15 Red/Black Trees A red/black tree is a BST with the following properties: Every node is either red or black. The root is black No red node has a red child. Every root-null path in the tree passes through the same number of black nodes

16 Red/Black Trees A red/black tree is a BST with the following properties: Every node is either red or black. The root is black No red node has a red child. Every root-null path in the tree passes through the same number of black nodes

17 Red/Black Trees Theorem: Any red/black tree with n nodes has height O(log n). We could prove this now, but there's a much simpler proof of this we'll see later on. Given a fixed red/black tree, lookups can be done in time O(log n).

18 Mutating Red/Black Trees What What are are we we supposed supposed to to do do with with this this new new node? node?

19 Mutating Red/Black Trees How How do do we we fix fix up up the the black-height property? property?

20 Fixing Up Red/Black Trees The Good News: After doing an insertion or deletion, can locally modify a red/black tree in time O(log n) to fix up the red/black properties. The Bad News: There are a lot of cases to consider and they're not trivial. Some questions: How do you memorize / remember all the different types of rotations? How on earth did anyone come up with red/black trees in the first place?

21 B-Trees

22 Generalizing BSTs In a binary search tree, each node stores a single key. That key splits the key space into two pieces, and each subtree stores the keys in those halves Values less than two Values greater than two

23 Generalizing BSTs In a multiway search tree, each node stores an arbitrary number of keys in sorted order In a node with k keys splits the key space into k + 1 pieces, and each subtree stores the keys in those pieces.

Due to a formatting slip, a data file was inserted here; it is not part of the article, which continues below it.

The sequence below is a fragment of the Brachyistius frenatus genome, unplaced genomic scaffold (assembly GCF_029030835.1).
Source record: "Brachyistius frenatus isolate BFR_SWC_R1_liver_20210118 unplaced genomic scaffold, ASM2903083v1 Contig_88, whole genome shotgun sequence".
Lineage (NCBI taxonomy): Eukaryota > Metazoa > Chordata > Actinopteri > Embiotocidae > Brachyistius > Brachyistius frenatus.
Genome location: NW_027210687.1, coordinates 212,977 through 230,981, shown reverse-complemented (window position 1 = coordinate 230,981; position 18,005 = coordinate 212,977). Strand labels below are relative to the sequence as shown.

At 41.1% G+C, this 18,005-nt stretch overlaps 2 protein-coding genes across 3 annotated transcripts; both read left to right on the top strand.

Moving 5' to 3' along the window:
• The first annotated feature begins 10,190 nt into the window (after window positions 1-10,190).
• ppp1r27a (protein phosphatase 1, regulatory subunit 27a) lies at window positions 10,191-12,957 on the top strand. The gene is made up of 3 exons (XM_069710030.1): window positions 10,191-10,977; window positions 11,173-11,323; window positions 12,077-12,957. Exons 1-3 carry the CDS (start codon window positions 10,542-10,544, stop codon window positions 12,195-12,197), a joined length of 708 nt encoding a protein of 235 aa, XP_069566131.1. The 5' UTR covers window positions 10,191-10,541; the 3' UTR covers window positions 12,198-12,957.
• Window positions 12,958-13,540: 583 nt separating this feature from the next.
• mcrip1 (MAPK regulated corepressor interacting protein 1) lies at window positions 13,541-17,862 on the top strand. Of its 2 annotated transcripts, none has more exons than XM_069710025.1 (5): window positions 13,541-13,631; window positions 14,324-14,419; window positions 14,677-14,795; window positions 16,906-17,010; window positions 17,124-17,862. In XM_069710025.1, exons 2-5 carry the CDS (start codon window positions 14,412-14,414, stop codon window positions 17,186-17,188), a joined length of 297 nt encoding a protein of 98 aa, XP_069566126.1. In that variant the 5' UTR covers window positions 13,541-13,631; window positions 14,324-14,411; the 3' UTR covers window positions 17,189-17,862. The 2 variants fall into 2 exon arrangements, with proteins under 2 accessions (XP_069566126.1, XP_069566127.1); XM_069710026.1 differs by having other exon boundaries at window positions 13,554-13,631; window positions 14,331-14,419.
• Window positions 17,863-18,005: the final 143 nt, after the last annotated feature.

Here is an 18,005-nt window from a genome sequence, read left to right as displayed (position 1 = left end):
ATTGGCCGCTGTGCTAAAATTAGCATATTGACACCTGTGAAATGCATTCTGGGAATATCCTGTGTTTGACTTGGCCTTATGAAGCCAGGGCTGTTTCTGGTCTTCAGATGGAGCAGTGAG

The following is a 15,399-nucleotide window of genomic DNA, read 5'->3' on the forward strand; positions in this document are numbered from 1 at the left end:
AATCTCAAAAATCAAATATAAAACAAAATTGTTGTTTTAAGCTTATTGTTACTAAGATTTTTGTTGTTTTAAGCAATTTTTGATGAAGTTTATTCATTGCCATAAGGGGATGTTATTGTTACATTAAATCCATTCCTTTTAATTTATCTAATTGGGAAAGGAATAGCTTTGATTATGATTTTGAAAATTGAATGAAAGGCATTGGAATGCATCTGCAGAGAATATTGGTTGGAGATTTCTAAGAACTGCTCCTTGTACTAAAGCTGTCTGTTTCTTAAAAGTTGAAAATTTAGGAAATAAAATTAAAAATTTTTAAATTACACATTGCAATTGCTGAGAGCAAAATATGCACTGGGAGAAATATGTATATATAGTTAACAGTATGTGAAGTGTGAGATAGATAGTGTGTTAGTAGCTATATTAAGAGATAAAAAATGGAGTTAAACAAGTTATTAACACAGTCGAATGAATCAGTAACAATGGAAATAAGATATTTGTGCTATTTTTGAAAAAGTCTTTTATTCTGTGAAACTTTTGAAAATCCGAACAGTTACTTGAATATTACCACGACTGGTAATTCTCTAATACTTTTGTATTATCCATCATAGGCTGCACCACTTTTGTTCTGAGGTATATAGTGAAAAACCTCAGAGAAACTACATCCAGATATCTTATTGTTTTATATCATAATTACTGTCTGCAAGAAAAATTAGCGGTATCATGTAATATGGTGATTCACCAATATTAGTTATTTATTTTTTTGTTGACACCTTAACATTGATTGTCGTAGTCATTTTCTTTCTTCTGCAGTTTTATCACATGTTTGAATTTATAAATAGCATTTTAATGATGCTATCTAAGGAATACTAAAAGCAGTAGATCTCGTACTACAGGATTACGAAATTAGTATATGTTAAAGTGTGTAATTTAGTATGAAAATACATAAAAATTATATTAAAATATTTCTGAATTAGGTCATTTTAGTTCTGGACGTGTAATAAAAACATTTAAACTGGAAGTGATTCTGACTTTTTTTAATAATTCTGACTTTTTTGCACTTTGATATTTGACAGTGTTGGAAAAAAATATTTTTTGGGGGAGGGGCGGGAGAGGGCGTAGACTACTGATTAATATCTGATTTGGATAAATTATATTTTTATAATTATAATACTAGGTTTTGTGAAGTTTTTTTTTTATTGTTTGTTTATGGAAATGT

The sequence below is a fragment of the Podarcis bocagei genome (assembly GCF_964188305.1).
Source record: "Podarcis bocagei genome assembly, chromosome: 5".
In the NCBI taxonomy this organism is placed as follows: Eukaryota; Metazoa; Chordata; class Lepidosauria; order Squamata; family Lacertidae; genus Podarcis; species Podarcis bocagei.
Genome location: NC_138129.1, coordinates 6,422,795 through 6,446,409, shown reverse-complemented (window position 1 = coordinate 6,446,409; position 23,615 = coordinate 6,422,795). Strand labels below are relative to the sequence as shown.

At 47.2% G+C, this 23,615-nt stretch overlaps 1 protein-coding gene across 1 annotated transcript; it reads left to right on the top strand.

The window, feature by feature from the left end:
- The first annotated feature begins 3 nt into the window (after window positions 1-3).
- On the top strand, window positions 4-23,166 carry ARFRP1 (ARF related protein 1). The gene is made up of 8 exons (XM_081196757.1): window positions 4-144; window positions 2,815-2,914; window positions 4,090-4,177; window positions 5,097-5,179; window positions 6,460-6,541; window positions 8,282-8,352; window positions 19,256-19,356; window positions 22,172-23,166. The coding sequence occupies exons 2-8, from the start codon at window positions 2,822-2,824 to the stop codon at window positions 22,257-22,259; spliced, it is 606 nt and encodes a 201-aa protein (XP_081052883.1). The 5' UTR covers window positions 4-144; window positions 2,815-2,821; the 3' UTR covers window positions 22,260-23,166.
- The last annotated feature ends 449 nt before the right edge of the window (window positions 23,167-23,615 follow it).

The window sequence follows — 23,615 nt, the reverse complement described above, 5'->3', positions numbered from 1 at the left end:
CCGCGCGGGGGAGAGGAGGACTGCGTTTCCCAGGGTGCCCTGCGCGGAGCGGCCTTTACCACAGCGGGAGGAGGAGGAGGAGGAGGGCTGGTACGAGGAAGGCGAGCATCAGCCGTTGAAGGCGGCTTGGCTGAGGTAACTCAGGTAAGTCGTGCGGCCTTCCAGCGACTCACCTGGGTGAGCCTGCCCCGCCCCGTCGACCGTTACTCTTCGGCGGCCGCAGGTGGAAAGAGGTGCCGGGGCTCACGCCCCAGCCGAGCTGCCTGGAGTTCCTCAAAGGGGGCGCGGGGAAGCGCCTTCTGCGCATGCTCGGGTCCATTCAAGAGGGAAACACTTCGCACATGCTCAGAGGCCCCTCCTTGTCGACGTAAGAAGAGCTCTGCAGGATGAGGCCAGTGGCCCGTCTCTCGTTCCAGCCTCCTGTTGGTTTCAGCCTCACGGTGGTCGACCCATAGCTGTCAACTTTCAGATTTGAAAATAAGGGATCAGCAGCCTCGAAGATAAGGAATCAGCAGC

24 One Solution: B-Trees A B-tree of order b is a multiway search tree with the following properties: All leaf nodes are stored at the same depth. All non-root nodes have between b 1 and 2b 1 keys. The root has at most 2b 1 keys. 43 B-tree B-tree of of order order

25 One Solution: B-Trees A B-tree of order b is a multiway search tree with the following properties: All leaf nodes are stored at the same depth. All non-root nodes have between b 1 and 2b 1 keys. The root has at most 2b 1 keys B-tree B-tree of of order order

26 One Solution: B-Trees A B-tree of order b is a multiway search tree with the following properties: All leaf nodes are stored at the same depth. All non-root nodes have between b 1 and 2b 1 keys. The root has at most 2b 1 keys. B-tree B-tree of of order order (2-3-4 (2-3-4 Tree) Tree)

27 The Tradeoff Because B-tree nodes can have multiple keys, we have to spend more work inside each node. Insertion and deletion can be expensive for large b, might have to shuffle thousands or millions of keys over! Why would you use a B-tree?